1.  Buy all my clothes at a store that is not exclusive to plus sizes.
2.  Lose 34 more pounds, which will make me "overweight" instead of obese.  If I really want to shoot for the moon, I'll lose 64 pounds, which would put me at "normal."  That is absolutely unimaginable to me.
3.  Try more fun exercise stuff--Zumba, Hot or Core Power Yoga, ride a bike--outside, Boot camp (well, maybe not that one, that doesn't sound like fun).
4.  Look into and possibly start the process of surgical skin removal and a tummy tuck.
5.  Sit in an airline seat WITH the tray table in it's non-upright position (and not resting on my belly, either).
6.  Ride a roller coaster.  Or not.  But just to at least have the option.
7.  Date.  Someone.  Anyone.  Preferably a dude (nothing against the ladies!).
8.  Be able to travel.
9.  Ride a horse.  Or a cowboy (see #7).  Whatever.
10.  Wear an inappropriately sexy Halloween costume.  Maybe just in the dressing room, but still!
 Probably a whole lot more stuff that I can't even think of right now.  But the possibilities are out there!

Just to close this one out, I thought I'd leave you with a little glimpse of what I see now when I look down.  It still surprises me (especially that I fit into these cute new tights!), and I'm wondering when I'll stop being amazed that this is me...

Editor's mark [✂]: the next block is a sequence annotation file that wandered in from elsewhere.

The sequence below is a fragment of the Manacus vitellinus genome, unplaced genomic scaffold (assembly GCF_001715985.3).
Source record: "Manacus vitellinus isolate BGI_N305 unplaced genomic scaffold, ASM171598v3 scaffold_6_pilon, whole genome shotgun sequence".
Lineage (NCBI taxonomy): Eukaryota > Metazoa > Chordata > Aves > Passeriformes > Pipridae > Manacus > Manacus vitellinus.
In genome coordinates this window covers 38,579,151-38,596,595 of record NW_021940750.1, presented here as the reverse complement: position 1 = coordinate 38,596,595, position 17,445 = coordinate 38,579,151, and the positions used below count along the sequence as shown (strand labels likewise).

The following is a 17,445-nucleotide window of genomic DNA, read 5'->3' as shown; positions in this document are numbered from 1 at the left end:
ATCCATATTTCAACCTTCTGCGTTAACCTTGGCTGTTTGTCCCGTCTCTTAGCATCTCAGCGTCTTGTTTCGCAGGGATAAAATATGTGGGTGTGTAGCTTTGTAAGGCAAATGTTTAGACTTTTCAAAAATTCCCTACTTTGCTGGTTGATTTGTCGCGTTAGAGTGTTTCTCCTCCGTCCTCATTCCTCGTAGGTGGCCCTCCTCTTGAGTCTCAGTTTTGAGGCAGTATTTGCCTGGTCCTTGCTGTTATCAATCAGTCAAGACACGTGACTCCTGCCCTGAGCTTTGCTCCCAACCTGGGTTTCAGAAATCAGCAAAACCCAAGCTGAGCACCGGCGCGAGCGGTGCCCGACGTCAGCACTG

Sunday, November 14, 2010

Thanksgiving possibilities...

Thanks to those of you that responded with ideas for Thanksgiving.  Here is a tentative plan, glooped together from lots of different stuff people said:

1.  We are going to cook, mostly because then we know what's going into everything, and we can make stuff with reduced fat, sugar and carbs.  But...
2.  We are going to Goldilocks' house to have "the meal" so that anything except meat can be left with her.  I won't have bushels of stuffing hanging out at the house tempting me, but I'll be able to sample something if I really want it.
3.  We decided we want to watch the parade in the morning instead of going "Turkey trotting," but since Goldilocks lives right by the best gym on the planet, there will probably be a stop-over involved.  I'm telling my parents to bring their bathing suits--if nothing else they can sit in the hot tub.